HB 2009 is a new bill introduced by House Speaker Dan Rayfield and Joint Tax Committee Co-Chair Nancy Nathanson that would do several things. It would create a limited research and development tax credit that would be available only to the semiconductor industry. It would disconnect Oregon from the federal opportunity zone program. And it would place new limitations on enterprise zones and the Strategic Investment Program. In its current form, HB 2009 is a bad bill that would perpetuate competitive mediocrity. The testimony at the hearing was overwhelmingly against HB 2009.
In contrast, testimony in support of SB 1084 was overwhelmingly positive. The root component of SB 1084 is a robust research and development tax credit written by OBI. The bill also would extend the sunset date for the enterprise zone program and the Gain Share program, integral to the continued strength of Oregon’s Strategic Investment Program.
The committee’s co-chairs, both Democrats, have different ideas about the path forward. OBI understands that amendments for HB 2009 are being drafted in an attempt at compromise. OBI will review all proposals carefully, but it’s hard to see anything other than SB 1084 as the best path forward for Oregon’s economic vitality.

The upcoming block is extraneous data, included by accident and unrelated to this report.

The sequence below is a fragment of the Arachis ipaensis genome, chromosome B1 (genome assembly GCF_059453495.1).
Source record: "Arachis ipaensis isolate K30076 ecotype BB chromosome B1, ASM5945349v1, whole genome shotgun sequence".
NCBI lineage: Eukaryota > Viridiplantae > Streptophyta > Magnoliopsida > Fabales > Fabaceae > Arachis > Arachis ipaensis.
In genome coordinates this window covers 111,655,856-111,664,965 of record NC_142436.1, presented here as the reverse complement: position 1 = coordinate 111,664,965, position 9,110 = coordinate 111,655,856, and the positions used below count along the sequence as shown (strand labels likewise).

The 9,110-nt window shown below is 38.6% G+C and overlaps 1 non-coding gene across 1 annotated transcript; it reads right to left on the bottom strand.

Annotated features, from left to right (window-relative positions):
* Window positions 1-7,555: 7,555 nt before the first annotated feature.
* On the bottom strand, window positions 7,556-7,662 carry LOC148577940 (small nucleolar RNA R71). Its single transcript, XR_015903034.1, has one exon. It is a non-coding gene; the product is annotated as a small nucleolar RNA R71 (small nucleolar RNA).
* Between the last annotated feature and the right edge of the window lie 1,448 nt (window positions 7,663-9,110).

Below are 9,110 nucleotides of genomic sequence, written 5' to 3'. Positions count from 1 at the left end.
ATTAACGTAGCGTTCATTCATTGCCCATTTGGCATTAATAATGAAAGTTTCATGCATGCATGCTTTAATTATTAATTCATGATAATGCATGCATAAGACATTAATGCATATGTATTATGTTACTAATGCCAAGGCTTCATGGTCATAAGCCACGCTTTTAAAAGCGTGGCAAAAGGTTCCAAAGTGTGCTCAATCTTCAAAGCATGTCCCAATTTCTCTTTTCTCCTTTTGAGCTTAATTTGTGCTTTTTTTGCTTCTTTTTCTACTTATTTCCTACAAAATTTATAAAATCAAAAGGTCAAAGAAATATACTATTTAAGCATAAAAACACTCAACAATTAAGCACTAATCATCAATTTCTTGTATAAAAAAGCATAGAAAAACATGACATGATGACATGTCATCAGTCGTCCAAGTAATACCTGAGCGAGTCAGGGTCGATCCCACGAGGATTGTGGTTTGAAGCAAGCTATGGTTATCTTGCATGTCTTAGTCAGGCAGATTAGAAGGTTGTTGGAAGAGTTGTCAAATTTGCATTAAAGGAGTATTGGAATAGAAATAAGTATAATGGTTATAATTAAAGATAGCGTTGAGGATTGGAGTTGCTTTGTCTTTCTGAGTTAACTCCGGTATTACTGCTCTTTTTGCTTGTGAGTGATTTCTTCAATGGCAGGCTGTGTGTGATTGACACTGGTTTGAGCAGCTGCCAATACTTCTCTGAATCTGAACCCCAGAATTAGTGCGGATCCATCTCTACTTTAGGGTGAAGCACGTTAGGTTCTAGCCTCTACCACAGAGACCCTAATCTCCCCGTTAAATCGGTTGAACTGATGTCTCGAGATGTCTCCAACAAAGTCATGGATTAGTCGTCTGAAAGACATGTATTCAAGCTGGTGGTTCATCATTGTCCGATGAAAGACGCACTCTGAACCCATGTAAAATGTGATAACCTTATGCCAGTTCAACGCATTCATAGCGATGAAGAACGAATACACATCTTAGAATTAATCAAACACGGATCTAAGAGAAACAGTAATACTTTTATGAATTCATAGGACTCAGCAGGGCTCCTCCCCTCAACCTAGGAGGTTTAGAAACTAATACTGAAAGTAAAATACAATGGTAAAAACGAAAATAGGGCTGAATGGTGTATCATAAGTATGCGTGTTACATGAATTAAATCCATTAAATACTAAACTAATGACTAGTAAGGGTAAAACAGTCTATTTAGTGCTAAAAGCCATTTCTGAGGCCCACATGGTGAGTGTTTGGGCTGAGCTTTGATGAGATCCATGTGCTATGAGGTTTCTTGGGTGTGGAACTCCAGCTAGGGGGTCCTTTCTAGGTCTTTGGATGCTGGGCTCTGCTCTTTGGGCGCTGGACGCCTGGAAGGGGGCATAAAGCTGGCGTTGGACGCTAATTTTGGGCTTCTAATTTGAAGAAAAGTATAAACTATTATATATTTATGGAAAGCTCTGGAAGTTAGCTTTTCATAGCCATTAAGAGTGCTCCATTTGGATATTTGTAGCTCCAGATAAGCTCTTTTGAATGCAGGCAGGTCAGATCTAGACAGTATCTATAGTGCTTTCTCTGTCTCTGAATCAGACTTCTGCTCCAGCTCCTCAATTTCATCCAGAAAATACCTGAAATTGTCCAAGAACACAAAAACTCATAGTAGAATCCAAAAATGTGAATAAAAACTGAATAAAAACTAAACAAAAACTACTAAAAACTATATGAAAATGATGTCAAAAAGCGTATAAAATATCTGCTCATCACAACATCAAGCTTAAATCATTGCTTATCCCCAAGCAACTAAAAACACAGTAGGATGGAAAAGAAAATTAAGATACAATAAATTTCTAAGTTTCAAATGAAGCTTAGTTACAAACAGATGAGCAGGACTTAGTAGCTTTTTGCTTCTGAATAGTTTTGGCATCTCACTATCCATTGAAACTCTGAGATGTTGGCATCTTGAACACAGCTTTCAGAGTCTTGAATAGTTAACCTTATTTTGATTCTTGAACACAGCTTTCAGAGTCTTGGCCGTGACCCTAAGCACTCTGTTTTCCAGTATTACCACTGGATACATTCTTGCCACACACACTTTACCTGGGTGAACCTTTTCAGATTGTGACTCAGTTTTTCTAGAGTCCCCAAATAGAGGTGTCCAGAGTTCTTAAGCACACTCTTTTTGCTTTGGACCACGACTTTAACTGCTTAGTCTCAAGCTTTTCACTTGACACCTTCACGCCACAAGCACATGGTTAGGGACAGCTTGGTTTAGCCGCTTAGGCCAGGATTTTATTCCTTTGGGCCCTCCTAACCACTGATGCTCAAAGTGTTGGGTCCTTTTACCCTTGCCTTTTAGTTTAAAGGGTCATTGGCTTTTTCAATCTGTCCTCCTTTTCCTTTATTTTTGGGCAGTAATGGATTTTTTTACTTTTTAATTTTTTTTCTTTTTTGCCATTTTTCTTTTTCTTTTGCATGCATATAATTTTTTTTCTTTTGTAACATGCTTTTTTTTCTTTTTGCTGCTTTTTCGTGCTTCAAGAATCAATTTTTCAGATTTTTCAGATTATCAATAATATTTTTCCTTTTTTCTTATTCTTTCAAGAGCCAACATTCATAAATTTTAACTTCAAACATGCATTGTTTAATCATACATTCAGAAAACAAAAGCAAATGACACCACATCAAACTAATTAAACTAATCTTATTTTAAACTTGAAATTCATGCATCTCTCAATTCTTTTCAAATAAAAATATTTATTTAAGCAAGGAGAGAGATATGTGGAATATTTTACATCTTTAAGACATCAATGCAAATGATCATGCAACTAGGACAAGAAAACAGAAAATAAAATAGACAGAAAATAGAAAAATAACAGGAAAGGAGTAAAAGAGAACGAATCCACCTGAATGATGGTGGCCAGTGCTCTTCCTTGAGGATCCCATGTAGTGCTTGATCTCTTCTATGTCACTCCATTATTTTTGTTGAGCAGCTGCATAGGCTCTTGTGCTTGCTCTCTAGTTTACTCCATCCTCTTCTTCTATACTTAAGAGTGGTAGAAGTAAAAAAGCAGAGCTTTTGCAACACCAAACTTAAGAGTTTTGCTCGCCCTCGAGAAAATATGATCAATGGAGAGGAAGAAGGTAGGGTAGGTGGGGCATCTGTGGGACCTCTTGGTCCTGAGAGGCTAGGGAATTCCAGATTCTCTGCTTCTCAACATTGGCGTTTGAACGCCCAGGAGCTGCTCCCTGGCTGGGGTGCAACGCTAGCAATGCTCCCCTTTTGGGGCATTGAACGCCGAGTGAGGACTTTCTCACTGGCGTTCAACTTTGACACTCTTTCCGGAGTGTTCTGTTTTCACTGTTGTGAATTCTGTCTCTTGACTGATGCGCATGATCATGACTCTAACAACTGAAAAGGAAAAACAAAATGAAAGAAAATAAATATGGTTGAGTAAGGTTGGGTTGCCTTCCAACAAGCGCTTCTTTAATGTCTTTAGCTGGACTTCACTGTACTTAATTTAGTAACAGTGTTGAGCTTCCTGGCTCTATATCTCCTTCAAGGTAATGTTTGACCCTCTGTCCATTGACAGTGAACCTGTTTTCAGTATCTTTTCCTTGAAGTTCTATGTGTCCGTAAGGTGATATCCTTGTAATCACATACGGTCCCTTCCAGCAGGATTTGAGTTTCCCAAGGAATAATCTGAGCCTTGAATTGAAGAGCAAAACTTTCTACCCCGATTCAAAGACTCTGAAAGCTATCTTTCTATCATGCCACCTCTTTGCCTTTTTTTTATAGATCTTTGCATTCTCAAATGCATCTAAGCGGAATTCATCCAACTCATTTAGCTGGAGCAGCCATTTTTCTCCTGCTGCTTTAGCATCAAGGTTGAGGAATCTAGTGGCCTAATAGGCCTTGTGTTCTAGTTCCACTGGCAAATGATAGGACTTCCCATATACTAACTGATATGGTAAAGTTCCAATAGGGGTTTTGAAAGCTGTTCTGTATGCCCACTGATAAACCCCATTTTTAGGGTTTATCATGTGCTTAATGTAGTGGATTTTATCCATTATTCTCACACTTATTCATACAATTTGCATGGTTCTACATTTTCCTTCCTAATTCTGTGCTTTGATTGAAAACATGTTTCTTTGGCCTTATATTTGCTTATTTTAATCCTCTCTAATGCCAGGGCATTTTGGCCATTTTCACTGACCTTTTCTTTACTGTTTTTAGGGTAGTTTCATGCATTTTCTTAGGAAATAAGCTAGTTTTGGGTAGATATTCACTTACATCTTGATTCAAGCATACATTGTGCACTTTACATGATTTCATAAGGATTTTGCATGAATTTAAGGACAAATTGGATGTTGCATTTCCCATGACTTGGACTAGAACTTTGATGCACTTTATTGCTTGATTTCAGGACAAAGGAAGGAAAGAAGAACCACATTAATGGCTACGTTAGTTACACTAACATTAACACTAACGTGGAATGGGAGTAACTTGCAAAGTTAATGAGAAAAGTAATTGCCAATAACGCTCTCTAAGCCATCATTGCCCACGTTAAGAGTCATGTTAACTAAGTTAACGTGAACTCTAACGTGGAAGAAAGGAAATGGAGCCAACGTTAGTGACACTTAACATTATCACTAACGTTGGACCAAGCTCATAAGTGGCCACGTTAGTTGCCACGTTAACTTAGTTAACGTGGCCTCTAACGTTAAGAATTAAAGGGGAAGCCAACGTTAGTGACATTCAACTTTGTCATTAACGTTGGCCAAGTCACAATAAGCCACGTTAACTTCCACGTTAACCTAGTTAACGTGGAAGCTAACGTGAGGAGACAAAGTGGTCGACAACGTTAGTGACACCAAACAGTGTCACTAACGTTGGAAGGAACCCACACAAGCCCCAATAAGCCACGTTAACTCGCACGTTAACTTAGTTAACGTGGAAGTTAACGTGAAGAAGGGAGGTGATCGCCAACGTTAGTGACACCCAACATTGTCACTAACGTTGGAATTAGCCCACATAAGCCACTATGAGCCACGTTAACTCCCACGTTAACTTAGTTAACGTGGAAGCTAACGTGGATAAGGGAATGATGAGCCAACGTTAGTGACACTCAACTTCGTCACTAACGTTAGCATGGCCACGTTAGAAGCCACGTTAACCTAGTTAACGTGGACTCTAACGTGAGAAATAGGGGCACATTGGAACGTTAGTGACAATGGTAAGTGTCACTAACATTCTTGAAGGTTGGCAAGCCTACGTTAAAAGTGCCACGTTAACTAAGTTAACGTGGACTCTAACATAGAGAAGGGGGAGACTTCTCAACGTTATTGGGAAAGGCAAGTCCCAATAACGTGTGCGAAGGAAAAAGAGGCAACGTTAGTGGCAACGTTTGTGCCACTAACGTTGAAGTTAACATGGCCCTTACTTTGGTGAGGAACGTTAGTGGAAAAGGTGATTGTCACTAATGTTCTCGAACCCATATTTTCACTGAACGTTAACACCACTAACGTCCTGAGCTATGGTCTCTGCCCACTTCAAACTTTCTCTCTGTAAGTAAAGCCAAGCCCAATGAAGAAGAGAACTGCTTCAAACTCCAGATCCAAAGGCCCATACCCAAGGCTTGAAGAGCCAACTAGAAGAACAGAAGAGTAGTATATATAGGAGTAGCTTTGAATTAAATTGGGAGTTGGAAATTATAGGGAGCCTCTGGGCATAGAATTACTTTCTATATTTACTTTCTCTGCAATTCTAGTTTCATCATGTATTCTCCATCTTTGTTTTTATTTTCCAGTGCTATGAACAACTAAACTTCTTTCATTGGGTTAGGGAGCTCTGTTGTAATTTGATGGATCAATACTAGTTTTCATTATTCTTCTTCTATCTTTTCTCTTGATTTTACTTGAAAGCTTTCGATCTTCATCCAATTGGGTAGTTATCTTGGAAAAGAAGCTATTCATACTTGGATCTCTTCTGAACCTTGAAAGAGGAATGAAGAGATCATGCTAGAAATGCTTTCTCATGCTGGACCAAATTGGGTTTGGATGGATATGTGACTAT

Debt Ceiling: President Biden on June 3 signed a debt-ceiling and budget-cut package in advance of the June 5 default deadline, Reuters reports. The bill restricts spending for the next two years and suspends the $31.4 trillion debt ceiling into January 2025.
Oregon Budgets: The Oregonian takes a look at what will happen with state spending if the Legislature fails to pass a budget by the June 25 conclusion of this year’s session. State government would operate under a continuing resolution through Sept. 15, albeit with some significant modifications. If the Legislature fails to pass budget bills before the session ends, the governor has the authority to call lawmakers back for a special session to finish the job.